Property Rights' Unlikely Champion in Wilkie v. Robbins:

Yesterday, in Wilkie v. Robbins, the Supreme Court held, 7-2, that a landowner cannot maintain a private cause of action for damages against federal government employees who engage in a campaign of "harassment and intimidation aimed at extracting an easement across public property." The dissent maintained that the Court majority failed to safeguard the "bedrock constitutional right" protected by the takings clause of the Fifth Amendment, which provides that private property cannot be taken for public use without just compensation. If government agents may retaliate against a private landowner who does nothing more than assert his constitutionally protected property rights, and face no legal consequence, property rights will be less secure.

The constitutional guarantee of just compensation would be worthless if federal agents were permitted to harass and punish landowners who refuse to give property without it. The Fifth Amendment, therefore, must be read to forbid government action calculated to acquire private property coercively and cost-free, and measures taken in retaliation for the owner's resistance to uncompensated taking.
Perhaps the most interesting thing about this passage is that it was authored by Justice Ruth Bader Ginsburg, and joined by Justice Stevens. Both were in the Court's majority in Kelo v. New London, and both have voted fairly consistently against the Fifth Amendment takings claims over the past decade. Yet in Wilkie v. Robbins, Justices Ginsburg and Stevens were most sympathetic to the claims of the aggrieved property owner.

See here for Ilya's and my prior posts on the Wilkie case.

Yeah somewhat hypocritical, but they have a fig leaf, as no property was taken it appears. Probably just them airing their guilty consciences over Kelo, and the people's response to it... a raft of property protection laws churning out of various states. Judges read newspapers too, I guess.
6.26.2007 10:21pm
It isn't too surprising when you realize this was a Bivens case, not a takings case. Indeed, the government officials could not plausibly claim they were attempting a legitimate taking, since they offered no compensation whatsoever.

What this really shows, then, is what we already know: over time the Court has been packed with people who are pretty protective of federal officers, and none too fond of Bivens as a result. In other words, this case was about the abuse of authority, and the Court is packed with authoritarians.
6.26.2007 10:35pm
John (mail):
The decision did not strike me as so terrible for landowners. The Court recognized that he had conventional tort remedies that he did not pursue; I assume part of any such trespass action, e.g., might be some claim for injunctive relief if he could show likelihood of repeat torts without an injunction. The malicioius litigation claim of the landowner (a response to government criminal proceedings) was questionable, as the trial judge didn't even award attorneys fees to the successful landowner--suggesting that the case wasn't that "thin." Etc.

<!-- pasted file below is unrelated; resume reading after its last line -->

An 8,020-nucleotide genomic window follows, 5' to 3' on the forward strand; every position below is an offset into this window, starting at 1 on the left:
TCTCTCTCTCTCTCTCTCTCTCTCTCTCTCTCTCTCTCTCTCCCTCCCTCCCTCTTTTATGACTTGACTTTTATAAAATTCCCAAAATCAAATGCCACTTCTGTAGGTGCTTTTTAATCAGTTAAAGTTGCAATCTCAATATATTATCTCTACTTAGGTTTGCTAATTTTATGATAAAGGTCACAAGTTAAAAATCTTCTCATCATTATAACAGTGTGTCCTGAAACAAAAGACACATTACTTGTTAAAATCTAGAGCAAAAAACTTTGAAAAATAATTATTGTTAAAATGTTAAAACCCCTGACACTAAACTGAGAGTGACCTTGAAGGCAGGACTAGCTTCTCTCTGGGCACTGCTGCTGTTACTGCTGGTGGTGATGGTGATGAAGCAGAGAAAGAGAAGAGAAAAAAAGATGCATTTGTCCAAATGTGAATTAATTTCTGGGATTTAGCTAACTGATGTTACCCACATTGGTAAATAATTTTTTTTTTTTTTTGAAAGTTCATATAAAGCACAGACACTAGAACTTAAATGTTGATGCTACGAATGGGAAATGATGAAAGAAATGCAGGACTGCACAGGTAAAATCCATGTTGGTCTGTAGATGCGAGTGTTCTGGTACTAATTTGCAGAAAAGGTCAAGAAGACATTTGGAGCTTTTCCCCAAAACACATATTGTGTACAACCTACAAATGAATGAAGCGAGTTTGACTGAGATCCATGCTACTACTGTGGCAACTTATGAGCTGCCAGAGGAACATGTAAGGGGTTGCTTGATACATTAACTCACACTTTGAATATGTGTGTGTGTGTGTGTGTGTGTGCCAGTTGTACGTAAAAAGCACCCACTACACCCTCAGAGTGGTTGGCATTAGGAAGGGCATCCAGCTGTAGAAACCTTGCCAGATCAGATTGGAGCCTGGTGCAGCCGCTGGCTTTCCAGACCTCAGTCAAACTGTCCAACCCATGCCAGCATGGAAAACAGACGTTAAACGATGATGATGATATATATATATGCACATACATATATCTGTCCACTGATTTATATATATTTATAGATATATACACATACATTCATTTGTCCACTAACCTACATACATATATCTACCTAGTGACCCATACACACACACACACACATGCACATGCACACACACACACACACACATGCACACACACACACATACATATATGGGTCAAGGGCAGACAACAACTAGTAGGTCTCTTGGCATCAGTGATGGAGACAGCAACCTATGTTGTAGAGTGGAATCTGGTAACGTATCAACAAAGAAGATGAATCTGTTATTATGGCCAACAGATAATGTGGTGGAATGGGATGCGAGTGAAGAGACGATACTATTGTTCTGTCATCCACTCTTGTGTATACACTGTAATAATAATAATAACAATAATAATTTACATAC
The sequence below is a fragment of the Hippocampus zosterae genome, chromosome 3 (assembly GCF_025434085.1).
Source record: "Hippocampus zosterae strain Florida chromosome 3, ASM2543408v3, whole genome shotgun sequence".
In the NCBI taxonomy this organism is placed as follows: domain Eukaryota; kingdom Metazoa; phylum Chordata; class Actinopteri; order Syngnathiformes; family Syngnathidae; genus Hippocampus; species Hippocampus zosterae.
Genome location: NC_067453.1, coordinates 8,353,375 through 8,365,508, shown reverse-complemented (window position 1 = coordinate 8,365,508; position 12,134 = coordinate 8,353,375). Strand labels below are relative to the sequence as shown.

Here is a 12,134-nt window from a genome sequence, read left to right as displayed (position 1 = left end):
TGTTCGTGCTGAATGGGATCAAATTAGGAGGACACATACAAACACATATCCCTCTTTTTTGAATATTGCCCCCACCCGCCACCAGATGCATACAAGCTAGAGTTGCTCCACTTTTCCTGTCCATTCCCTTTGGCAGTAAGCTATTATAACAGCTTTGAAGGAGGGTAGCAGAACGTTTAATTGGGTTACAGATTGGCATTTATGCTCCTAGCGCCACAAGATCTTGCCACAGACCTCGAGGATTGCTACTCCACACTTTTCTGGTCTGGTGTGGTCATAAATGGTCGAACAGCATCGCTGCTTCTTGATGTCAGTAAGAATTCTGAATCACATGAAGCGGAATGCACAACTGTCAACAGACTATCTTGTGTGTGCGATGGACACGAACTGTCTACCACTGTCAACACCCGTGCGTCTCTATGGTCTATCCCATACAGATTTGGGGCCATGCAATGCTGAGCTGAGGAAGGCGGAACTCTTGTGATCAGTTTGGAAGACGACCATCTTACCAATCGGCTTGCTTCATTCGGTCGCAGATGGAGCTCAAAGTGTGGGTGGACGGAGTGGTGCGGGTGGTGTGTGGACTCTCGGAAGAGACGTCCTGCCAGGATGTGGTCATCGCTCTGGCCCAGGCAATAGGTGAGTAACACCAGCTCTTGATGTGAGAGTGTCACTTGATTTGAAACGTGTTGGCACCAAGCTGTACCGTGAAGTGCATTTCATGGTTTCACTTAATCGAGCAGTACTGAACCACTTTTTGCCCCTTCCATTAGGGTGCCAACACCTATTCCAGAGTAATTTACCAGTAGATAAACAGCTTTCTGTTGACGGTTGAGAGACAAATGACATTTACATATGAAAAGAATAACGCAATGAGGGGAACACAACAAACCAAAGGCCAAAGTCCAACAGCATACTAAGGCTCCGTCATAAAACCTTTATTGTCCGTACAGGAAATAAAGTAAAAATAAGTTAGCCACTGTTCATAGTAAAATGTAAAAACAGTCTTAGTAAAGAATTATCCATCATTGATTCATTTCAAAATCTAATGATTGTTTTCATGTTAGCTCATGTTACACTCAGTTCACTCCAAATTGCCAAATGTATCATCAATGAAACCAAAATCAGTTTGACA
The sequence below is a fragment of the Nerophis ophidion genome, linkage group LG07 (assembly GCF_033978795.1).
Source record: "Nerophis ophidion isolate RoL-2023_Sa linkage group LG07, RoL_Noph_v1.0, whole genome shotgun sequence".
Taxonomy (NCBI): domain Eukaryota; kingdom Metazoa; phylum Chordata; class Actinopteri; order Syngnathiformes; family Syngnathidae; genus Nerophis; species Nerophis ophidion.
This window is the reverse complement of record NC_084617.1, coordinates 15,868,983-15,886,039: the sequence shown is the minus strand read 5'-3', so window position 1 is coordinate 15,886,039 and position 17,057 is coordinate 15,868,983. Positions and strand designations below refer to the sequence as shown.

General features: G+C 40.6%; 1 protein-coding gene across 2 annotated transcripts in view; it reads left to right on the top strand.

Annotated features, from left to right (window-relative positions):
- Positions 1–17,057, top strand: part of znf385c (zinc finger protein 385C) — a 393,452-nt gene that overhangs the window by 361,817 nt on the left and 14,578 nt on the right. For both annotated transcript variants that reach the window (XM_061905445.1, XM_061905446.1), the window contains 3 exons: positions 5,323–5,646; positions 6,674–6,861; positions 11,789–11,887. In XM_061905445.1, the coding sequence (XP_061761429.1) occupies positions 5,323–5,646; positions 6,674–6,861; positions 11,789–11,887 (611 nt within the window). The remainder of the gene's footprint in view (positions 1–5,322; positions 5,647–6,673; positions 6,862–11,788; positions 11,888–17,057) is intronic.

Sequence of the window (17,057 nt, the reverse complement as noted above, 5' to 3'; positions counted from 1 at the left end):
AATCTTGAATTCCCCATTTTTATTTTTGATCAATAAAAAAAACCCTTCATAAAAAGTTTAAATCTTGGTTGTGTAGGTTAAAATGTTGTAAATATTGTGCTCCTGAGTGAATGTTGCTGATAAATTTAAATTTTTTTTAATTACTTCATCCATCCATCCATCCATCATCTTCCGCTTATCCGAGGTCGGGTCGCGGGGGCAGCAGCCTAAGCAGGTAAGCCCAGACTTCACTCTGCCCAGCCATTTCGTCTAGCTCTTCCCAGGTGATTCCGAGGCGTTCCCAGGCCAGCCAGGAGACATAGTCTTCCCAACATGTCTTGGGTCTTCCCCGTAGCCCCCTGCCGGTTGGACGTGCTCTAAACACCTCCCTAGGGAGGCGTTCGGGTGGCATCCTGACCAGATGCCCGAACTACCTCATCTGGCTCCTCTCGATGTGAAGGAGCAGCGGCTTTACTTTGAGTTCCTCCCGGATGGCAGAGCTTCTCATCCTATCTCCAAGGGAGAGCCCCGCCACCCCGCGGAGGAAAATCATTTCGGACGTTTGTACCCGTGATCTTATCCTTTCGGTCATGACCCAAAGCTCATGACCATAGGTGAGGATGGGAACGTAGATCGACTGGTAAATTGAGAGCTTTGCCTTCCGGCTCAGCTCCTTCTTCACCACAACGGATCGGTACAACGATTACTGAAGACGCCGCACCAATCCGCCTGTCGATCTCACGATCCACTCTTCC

All in all, the Court seemed to be saying, look, you have other remedies of a conventional nature; leave the constitution out of this. Not so unreasonable to me, and certainly not off the reservation.
6.26.2007 10:36pm
Simon Dodd (mail) (www):
I have a post here summarizing the ruling - it's quite unfortunate that it came down when it did, because it's been drowned out by the roar of the sexier 1st amendment cases. That's a shame, because it's an interesting opinion, and well-written by Souter.
6.26.2007 10:42pm

As the dissent points out, a series of incident-by-incident remedies generally will not be adequate to deal with a pattern of retaliation by government officials. Indeed, part of the problem is that in the absence of a Bivens claim or a comprehensive federal statutory remedy, no one has the jurisdiction to punish them for the full scope of their actions, precisely because they can use so many different tools to retaliate against a person for exercising their constitutional rights.

Now, you can toss out Bivens if you want to argue there should be no remedy for such retaliation at all. Which, as I suggested, is what a lot of the Justices undoubtedly have in mind (Thomas and Scalia explicitly, in fact: see Thomas's concurrence).
6.26.2007 10:46pm

It seems to me that the dissent makes hash out of Souter's line-drawing argument by pointing out that Robbins DID allege a retaliatory motive (despite Souter's odd claim to the contrary), which has always been considered an adequate answer to similar line-drawing issues.
6.26.2007 10:56pm
Anderson (mail) (www):
If this kind of thing happens to enough Republican landowners, then maybe we'll see some legislative relief. For that matter, didn't I hear something about Democrats taking over the Congress?
6.26.2007 11:16pm
Timothy Sandefur (mail) (www):
I believe that this case will ultimately be more damaging to property owners even than Kelo. For explanations why, and further discussion on the case, please see PLF on Eminent Domain.
6.27.2007 1:26am
Sadly, federal bureaucrats, who pretty much live consequence-free lives as it is, can now rest assured that actions and behaviors that would land ordinary folks in jail are now a-okay, as long as you are a fed.

I wonder, as the US becomes more and more like pathetic Europe, who will step into the void to pick up the torch for pesky human freedoms? Anyone? No one?
6.27.2007 5:26pm